We went to the premiere of ‘BREXIT: The Movie’
It was as silly as it sounds
The referendum on the UK’s membership of the European Union is getting closer and closer. Both sides are bombarding the electorate with arguments and slogans trying to convince us theirs is the right way. Boris and Farage are yelling leave; Cameron and Corbyn are shouting stay. The debate is incredibly noisy.
The ‘Out’ camps latest big idea? An official Brexit ‘movie’, which premiered at Leicester Square last night. There was a red carpet; the dress-code was black tie with a British theme; Nigel Farage turned up.
But could it sway two undecided voters? We went along to find out.
We arrived when the ‘glitzy’ premiere was in full swing and its commentators in garrulous humour. We heard gems including “the idea of pooled sovereignty is bollocks”, “the EU isn’t undemocratic it is antidemocratic” and – my favourite – “unelected bureaucrats in Brussels get free Viagra”.
What struck us immediately was quite how busy it was. A huge queue was heaving its way towards the cinema, and there was a substantial crowd of Brexiteers, journalists and curious passers-by massing around the red carpet. We wrestled our way through a suited mob of sceptics to get close to the entrance. The women shone on the red carpet impressing all snap happy journalists unlike the men, who looked like they had only seen the dim light of cabinet meetings and council debates.
Above, ‘big names’ (probably) looked down on the crowd in the square – like royalty observing peasants – while swilling champagne.
A gleaming Jag ploughed its way through the mob of people onto the red carpet to drop off one distinguished guest: former Chancellor of the Exchequer, Lord Nigel Lawson. He was taken right to the front door of the cinema.
We managed to jump the horrendous queue and entered the foyer. The film was financed by 1,800 supporters who raised £100,000 – half of which came from a single hedge fund manager. Inside we found those supporters – many wearing UKIP or Vote Leave badges. They were not shy about their radical views on Europe, nor shy about their radical idea of what constituted an outfit.
The big backers like Ukip’s Nigel Farage, David Davis MP and Labour’s Kate Hoey were all upstairs at the bar or smoking area. We were surrounded by loud drunk men boasting about how the film could “reduce Fortress Europe to rubble” and “expose the EU racket” for what it is. I got a picture with the masked man and asked him about the odd choice of head-wear.
“Well in V for Vendetta there is an uprising where the people of the UK take down a fascist government,” he said. “I want the same thing to happen but with the European Union!”
We took to the smoking area in our quest to find Farage. Everyone was fighting over each other to have a chat and a picture with Britain’s most hated Euro-sceptic, but we were able to offer him a quick cigarette. He was a lot nicer – and shorter – than we had expected. Though he was quickly whisked away by two PAs.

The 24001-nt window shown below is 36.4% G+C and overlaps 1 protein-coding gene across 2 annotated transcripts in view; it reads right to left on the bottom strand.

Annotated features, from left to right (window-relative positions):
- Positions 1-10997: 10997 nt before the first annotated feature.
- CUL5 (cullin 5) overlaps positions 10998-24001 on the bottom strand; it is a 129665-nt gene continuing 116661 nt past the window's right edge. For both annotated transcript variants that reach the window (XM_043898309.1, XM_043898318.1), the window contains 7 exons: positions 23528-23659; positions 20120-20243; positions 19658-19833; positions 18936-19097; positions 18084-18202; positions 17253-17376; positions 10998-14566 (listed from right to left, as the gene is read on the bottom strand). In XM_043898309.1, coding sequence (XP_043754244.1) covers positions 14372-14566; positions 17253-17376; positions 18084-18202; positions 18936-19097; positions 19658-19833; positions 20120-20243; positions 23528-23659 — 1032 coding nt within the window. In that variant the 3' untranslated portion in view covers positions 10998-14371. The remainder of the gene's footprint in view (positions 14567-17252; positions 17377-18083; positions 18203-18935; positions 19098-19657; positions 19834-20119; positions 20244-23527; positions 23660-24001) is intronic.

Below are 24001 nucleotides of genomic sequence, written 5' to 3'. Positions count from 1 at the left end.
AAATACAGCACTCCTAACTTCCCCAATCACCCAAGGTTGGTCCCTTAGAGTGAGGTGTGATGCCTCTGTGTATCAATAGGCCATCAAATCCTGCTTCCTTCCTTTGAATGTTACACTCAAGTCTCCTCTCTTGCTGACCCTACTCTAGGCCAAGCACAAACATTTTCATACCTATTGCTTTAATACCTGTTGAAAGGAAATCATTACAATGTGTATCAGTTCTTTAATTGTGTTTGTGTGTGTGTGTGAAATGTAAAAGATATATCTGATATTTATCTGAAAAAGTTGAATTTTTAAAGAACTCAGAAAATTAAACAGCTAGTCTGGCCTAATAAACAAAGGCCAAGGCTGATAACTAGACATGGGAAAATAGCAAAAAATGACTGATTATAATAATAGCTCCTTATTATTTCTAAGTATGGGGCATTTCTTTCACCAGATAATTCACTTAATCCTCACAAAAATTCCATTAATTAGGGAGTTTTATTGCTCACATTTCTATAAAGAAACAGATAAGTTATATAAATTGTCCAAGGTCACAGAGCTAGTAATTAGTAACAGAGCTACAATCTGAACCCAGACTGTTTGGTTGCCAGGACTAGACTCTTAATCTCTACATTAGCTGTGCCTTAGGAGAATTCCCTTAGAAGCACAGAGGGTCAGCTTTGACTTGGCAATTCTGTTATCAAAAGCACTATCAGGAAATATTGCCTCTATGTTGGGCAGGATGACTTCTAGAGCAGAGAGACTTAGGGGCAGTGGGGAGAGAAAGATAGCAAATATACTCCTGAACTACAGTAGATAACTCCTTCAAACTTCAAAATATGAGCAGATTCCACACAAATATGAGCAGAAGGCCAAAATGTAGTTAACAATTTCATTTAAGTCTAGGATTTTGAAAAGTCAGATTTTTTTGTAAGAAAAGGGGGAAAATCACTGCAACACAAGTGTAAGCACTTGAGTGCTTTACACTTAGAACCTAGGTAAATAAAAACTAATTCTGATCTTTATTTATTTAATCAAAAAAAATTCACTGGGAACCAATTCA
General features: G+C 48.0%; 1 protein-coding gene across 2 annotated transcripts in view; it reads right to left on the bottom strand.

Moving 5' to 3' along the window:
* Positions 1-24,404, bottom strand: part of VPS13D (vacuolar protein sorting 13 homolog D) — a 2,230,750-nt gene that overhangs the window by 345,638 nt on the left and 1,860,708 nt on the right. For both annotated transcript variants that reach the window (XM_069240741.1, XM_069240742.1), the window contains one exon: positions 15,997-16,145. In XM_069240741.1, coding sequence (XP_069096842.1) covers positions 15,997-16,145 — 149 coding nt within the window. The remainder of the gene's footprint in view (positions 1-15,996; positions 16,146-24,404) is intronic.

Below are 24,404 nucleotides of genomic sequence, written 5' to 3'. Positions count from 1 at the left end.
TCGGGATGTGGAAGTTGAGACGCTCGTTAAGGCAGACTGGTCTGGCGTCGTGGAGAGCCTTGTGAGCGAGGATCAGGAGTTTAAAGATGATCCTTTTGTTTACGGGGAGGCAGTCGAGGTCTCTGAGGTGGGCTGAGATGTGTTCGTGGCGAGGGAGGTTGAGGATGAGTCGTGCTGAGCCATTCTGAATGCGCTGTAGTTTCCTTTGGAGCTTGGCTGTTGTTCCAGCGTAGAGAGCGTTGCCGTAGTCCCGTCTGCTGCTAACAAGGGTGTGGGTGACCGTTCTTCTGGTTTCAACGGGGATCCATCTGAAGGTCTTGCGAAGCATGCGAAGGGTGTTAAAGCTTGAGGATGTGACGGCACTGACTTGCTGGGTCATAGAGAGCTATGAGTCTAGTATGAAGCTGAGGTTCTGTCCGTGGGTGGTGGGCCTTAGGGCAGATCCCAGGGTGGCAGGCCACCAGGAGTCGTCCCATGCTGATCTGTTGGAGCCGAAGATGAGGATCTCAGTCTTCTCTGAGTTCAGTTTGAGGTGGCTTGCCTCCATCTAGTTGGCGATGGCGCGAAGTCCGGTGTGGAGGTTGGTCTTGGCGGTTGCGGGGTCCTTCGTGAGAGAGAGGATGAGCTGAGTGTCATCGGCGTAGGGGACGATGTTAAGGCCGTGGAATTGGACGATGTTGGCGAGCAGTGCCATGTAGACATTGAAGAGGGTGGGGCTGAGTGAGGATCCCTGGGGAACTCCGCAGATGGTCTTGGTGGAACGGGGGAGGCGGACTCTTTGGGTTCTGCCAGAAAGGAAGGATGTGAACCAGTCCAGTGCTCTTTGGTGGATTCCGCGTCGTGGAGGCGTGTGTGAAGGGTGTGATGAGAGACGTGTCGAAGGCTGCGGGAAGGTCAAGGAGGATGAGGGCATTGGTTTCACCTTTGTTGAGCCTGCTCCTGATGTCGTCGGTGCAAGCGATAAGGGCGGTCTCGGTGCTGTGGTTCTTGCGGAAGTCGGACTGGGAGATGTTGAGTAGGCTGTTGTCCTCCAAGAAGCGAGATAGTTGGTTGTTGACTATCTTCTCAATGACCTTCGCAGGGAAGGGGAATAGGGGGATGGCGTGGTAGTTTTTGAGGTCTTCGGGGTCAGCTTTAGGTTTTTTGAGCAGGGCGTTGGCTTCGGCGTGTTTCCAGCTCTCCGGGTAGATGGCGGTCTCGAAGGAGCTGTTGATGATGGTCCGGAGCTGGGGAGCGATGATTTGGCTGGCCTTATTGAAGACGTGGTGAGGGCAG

As the movie was set to start, we made our way to our seats – blocked en route by the gang of David Davis, Kate Hoey, Steven Woolfe (Ukip MEP) and Farage. Someone cried raucously, “they have got all the trouble makers in the same place now!”
Farage then toddled into the nearby men’s bathroom. Two other supporters tried to follow but were refused by Nigel’s PA who blocked the door, urging, “you can’t go in, Nigel is inside!”
Director Martin Durkin strolled on stage to immense applause. He gave a short speech under a spotlight revealing that the film that had taken only ten weeks to make, and had used “our power, our money”. Right-o.
We were encouraged to “get drunk and watch it with your mates”. He claimed that over the next month it would be watched by over six million people and that it could sway the referendum in the Leave Campaign’s favour.
The film started with an ominous soundtrack full of overhead shots of London inter-spersed with quotes from leading sceptics. At one point, the room erupted with cheers, screams and deafening applause at the mention of the Magna Carta. There were roars of laughter about certain EU laws and the regulations on pillows and spoons. We didn’t get these joke.
French, Chinese and Italians were stereotyped on screen: the French guy – with beret, moustache, onions and a striped shirt – made the room howl. We sat uneasy in our seats as the film rolled on.
It did, however make some interesting points about how the EU works. Like how there are four presidents of the EU, who, nobody in the UK elected, yet who still decide laws and regulation on citizens’ day to day lives. The film did conveniently miss out the benefits of the EU and the negatives of the UK leaving it.
To be honest, it was more of a movie about British history and how so many countries around the world in the 21st century are doing better than us – giving the UK’s membership of the EU as the reason for its decline, and taking into account few other factors.
There was no real summary or conclusion – though it still brought its audience to a standing ovation. As the sceptics filed out there was a sense of justice in the air from the supporters. Like the EU had been finally exposed for what it was. We were just relieved it had finished.